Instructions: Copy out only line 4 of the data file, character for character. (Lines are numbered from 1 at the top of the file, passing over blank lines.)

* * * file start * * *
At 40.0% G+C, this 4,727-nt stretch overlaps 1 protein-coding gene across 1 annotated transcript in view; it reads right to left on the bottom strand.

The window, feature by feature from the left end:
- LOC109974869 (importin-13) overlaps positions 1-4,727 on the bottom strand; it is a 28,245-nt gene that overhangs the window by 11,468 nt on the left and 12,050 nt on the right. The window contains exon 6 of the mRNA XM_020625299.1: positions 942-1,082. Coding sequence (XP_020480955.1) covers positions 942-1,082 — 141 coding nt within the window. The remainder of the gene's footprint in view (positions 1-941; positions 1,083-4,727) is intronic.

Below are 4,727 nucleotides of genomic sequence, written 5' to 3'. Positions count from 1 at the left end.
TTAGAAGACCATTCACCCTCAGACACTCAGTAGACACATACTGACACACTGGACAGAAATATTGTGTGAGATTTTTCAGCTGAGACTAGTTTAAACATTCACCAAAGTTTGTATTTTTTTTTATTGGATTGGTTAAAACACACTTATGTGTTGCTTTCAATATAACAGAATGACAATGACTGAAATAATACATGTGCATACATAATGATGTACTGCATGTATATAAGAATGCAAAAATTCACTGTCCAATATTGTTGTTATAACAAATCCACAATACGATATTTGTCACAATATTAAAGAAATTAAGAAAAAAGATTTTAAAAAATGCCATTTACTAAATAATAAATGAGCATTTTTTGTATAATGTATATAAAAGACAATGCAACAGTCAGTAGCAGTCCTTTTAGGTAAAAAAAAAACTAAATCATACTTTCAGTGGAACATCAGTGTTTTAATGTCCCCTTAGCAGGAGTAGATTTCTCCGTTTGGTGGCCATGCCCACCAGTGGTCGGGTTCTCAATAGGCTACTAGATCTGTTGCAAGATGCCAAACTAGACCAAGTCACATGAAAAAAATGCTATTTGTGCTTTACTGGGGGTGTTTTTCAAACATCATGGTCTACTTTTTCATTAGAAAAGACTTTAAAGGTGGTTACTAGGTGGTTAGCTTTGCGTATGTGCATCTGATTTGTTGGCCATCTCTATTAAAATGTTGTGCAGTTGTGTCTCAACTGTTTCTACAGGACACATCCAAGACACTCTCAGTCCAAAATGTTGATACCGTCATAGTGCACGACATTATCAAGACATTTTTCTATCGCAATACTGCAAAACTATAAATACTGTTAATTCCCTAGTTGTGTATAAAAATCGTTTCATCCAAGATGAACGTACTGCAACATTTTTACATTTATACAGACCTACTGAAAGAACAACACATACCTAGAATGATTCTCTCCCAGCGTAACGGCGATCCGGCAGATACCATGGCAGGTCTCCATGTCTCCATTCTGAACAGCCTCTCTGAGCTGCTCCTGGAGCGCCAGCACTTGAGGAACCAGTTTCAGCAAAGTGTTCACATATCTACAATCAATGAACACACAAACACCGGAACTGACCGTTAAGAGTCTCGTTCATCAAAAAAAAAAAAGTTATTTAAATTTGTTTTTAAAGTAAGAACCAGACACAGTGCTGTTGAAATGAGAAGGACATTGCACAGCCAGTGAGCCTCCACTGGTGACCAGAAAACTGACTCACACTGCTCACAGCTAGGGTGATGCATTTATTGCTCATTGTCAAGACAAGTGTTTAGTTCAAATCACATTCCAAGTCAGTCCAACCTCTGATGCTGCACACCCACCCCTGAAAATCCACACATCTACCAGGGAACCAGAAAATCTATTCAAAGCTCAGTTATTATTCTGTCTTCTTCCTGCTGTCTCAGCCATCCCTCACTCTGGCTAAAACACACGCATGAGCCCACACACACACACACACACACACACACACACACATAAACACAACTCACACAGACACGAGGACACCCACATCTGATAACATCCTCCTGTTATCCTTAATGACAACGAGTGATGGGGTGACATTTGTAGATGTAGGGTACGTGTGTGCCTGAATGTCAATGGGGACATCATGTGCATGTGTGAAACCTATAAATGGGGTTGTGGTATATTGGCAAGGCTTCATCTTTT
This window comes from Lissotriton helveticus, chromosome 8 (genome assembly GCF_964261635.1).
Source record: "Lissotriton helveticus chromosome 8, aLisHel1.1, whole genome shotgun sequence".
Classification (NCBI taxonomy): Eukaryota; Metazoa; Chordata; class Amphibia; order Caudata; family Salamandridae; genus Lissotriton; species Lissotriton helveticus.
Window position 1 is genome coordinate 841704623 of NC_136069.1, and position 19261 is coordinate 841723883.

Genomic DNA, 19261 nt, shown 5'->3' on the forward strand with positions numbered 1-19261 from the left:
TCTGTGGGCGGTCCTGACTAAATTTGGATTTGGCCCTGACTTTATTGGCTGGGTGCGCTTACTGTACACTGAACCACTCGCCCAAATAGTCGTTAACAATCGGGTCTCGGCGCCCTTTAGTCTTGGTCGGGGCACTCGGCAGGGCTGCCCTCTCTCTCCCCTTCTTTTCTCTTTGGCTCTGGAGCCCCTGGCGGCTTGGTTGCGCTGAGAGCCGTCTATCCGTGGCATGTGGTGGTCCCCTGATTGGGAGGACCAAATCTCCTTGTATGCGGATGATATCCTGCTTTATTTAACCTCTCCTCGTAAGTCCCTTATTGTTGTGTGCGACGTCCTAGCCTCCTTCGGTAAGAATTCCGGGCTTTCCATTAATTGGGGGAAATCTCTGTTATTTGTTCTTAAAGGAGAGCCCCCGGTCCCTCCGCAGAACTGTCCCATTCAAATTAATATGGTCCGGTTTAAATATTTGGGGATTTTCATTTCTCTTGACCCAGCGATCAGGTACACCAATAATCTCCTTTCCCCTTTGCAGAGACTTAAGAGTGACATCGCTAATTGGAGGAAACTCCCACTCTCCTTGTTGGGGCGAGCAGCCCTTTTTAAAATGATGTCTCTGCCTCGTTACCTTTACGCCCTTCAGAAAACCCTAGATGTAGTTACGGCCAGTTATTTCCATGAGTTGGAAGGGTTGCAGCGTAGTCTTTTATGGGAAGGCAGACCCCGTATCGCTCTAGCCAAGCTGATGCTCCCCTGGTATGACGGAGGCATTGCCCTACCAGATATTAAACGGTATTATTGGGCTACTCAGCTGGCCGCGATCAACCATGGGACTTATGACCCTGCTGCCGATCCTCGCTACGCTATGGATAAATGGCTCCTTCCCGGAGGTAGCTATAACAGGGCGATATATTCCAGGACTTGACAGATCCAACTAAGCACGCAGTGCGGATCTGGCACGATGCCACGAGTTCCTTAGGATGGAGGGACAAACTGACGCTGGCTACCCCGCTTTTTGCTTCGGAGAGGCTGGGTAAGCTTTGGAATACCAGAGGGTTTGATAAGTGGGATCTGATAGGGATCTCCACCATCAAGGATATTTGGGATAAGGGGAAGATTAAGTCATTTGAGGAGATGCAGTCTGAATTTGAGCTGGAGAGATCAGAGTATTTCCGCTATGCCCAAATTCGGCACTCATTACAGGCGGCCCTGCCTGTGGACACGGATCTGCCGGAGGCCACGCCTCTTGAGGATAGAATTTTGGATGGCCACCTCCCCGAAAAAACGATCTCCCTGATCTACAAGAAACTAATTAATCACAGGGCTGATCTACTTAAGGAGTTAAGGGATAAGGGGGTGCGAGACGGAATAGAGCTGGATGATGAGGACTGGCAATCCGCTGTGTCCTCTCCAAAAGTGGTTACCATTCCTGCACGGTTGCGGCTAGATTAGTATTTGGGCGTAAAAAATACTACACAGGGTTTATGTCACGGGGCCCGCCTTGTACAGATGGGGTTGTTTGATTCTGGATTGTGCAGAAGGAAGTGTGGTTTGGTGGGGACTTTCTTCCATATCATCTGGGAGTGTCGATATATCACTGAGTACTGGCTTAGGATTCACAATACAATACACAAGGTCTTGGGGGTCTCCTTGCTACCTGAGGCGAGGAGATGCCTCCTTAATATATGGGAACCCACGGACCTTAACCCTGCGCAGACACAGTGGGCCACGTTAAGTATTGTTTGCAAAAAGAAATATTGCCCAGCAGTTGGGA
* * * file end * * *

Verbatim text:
Below are 4,727 nucleotides of genomic sequence, written 5' to 3'. Positions count from 1 at the left end.